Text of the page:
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Funded MRes Opportunity

Health impacts of optimising folate and related B vitamins in pregnancy and early life

This project is funded by: DSM Nutritional Products

Subjects: Biomedical Sciences and Biomedical Sciences


Summary

Hypertension affects an estimated 15% of pregnancies (National Health Service, 2015) and can lead to more serious hypertensive disorders of pregnancy, including pre-eclampsia and fetal growth restriction (Srinivas et al., 2009). Hypertensive disorders during pregnancy carry risks for both the pregnant woman and the fetus. Currently, hypertension in pregnancy is treated with blood pressure medication, which not only is very costly for health systems, but is also associated with adverse side effects in pregnancy that can be detrimental to the fetus (Rosenthal and Oparil, 2002). Thus, the identification of alternative treatments and prevention strategies for hypertension would be hugely advantageous to maternal and fetal health.

Low maternal folate status has been associated with an increased risk of adverse pregnancy outcomes including gestational hypertension, while some randomised controlled trials (RCTs) have shown that improved folate status may help to prevent these conditions (Kim et al., 2014). Inconsistencies in the evidence could partly be explained by genetic differences among populations. Emerging evidence from this centre and elsewhere have associated homozygosity for the common C677T polymorphism, the TT genotype, in the gene encoding the  folate-metabolising enzyme methylenetetrahydrofolate reductase (MTHFR) with hypertension in non-pregnant adults (Newton-Cheh et al., 2009; Horigan et al., 2010; Wilson et al., 2012; Wilson et al., 2013). According to unpublished research from our group, women with the TT genotype in combination with a low riboflavin biomarker status will enter pregnancy with a higher blood pressure compared to CC women and are at an increased risk of developing hypertension (O’Sullivan et al.; under review).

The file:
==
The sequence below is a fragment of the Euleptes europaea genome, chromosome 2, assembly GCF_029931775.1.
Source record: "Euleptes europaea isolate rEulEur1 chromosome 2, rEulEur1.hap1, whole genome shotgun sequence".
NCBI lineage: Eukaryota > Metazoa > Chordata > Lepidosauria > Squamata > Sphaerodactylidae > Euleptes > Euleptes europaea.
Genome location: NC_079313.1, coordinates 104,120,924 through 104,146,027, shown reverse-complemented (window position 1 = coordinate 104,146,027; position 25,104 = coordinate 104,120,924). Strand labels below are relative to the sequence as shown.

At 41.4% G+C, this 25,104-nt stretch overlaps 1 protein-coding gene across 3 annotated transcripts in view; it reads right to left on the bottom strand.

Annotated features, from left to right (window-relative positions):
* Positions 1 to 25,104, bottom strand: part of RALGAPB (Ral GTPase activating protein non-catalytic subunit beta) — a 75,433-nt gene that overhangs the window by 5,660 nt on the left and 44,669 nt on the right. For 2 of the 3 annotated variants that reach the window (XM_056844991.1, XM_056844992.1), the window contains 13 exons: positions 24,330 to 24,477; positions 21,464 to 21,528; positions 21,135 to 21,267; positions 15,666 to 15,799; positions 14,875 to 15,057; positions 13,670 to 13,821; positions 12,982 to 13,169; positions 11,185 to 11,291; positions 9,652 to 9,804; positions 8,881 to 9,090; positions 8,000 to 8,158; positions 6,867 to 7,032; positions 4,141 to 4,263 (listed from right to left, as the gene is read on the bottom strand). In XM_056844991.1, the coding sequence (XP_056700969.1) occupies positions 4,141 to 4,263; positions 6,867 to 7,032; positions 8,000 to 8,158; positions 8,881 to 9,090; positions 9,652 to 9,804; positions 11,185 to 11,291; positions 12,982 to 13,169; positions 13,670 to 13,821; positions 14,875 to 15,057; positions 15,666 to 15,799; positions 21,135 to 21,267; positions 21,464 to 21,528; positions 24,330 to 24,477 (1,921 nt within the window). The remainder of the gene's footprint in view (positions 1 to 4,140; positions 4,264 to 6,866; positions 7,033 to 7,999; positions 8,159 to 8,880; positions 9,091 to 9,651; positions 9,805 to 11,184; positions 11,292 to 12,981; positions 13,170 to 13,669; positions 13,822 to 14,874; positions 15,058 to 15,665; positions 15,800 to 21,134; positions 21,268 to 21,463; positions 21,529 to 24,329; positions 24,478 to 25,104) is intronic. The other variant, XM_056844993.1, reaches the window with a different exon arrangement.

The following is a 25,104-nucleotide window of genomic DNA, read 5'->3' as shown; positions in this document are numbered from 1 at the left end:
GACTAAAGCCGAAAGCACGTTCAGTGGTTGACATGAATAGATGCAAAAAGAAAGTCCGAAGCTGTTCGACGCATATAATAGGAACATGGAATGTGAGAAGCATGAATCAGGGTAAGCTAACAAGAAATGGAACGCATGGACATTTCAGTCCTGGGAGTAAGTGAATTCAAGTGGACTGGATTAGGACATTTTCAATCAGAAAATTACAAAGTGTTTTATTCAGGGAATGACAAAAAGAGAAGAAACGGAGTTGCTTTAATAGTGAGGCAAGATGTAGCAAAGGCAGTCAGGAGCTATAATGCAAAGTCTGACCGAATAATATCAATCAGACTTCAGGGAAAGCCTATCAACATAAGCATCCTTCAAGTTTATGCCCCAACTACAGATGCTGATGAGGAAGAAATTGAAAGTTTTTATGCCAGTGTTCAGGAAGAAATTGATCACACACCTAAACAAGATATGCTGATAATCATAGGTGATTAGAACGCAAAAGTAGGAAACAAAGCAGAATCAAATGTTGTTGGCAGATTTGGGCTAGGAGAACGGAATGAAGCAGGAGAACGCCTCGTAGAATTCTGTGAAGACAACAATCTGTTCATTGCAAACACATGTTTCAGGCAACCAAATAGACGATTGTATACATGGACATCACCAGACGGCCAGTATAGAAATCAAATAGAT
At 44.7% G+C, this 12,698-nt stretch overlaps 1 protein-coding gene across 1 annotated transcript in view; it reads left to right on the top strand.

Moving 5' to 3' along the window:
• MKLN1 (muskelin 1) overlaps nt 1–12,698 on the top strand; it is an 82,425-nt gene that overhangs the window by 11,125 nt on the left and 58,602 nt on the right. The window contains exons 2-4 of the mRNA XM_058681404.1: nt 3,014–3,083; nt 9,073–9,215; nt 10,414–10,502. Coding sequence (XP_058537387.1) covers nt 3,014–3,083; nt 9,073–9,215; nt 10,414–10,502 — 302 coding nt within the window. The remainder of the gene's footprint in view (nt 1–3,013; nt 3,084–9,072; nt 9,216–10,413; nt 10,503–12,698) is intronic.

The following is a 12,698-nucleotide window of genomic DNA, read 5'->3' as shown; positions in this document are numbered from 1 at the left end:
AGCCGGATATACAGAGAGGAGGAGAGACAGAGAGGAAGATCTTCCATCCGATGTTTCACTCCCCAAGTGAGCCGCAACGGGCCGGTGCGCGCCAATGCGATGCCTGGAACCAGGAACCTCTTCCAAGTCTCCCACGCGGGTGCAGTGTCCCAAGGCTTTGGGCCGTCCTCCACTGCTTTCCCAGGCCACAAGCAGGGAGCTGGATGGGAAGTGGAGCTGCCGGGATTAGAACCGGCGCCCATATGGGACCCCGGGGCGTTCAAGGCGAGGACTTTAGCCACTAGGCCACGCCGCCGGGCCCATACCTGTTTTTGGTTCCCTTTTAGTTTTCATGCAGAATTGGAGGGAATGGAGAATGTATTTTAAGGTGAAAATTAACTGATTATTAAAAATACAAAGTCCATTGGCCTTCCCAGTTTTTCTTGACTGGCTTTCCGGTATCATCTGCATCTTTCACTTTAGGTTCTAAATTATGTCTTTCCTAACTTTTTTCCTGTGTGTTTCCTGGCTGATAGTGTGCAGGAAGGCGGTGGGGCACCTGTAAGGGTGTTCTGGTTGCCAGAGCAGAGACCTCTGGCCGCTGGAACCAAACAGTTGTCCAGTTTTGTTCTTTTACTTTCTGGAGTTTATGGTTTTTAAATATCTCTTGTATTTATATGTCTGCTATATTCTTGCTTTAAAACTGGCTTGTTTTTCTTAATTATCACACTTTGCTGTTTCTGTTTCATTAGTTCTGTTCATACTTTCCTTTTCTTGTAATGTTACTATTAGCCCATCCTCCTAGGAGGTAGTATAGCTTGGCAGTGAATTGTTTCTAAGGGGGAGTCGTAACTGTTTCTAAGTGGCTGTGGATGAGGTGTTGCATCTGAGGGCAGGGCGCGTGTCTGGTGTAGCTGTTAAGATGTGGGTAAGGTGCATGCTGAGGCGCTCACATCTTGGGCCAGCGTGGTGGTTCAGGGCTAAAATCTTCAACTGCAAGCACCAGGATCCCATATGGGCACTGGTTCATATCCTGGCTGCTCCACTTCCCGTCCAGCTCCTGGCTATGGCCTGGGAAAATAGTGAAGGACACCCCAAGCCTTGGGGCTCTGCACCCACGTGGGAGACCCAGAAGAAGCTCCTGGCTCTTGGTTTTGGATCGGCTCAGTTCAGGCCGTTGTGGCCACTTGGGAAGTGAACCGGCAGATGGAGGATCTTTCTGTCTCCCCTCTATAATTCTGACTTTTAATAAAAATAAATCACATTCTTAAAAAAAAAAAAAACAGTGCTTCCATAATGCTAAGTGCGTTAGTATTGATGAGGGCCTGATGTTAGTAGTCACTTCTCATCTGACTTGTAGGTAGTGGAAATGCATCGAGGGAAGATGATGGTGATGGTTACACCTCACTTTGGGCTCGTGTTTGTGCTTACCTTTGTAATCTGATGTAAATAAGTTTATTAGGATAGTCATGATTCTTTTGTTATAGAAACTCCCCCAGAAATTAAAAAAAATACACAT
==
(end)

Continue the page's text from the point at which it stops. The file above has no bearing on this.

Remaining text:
This MRes project builds on this evidence with an overall aim will be to investigate the role of folate and related B vitamins on blood pressure during pregnancy in relation to the MTHFR 677TT genotype and will involve conducting an RCT in a cohort of pregnant women to optimise B vitamin status with the potential to influence blood pressure, and in turn, prevent hypertension in women with the TT genotype. The project will form part of the ongoing OptiPREG study (Optimal nutrition for prevention of hypertension using a personalised approach).

Methods: Women with a singleton pregnancy who are at the start of the second trimester of pregnancy will be recruited from antenatal clinics in Letterkenny General Hospital and will be screened for MTHFR genotype. Those with the TT genotype and age-matched CT pregnant women will be assigned to a double-blinded, RCT with B vitamin supplementation until the end of their pregnancy. Phlebotomy training will be provided and the student will gain experience in running a human trial, recording, storing and analysing results using appropriate statistical methods and in the use of a range of relevant laboratory measures (related to B vitamin status). The student will be required to work closely with the wider OptiPREG team and own or have access to a vehicle.

https://www.ulster.ac.uk/research/institutes/biomedical-sciences/research/nutrition-innovation-centre-for-food-and-health

Additional Criteria

  • Must own or have access to a vehicle and hold a current clean driver’s licence.

Essential criteria

  • Upper Second Class Honours (2:1) Degree or equivalent from a UK institution (or overseas award deemed to be equivalent via UK NARIC)


Funding

This project is funded by: DSM Nutritional Products

The scholarship will cover tuition fees at the Home and EU rate and a maintenance allowance of £15,009 for one year.


Other information


The Doctoral College at Ulster University


Reviews

My experience has been great and the people that I have worked with have been amazing

Kieran O'Donnell - 3D printing of biological cells for tissue engineering applications

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Completing the MRes provided me with a lot of different skills, particularly in research methods and lab skills.

Michelle Clements Clements - MRes - Life and Health Sciences

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Throughout my PhD I’ve been provided with continuous support and guidance by my supervisors and the staff at the University.I’ve also received many opportunities to further enhance my professional development in the form of teaching experience and presenting my work at conferences which will aid in my pursuit of a career in academia or industry.

William Crowe


Key dates

Submission deadline
Friday 21 June 2019

Interview Date
1st/2nd July 2019


Campus

Coleraine campus

Coleraine campus
Our coastal and riverside campus focussing on science and health


Contact supervisor

Professor Helene McNulty


Other supervisors


Applying

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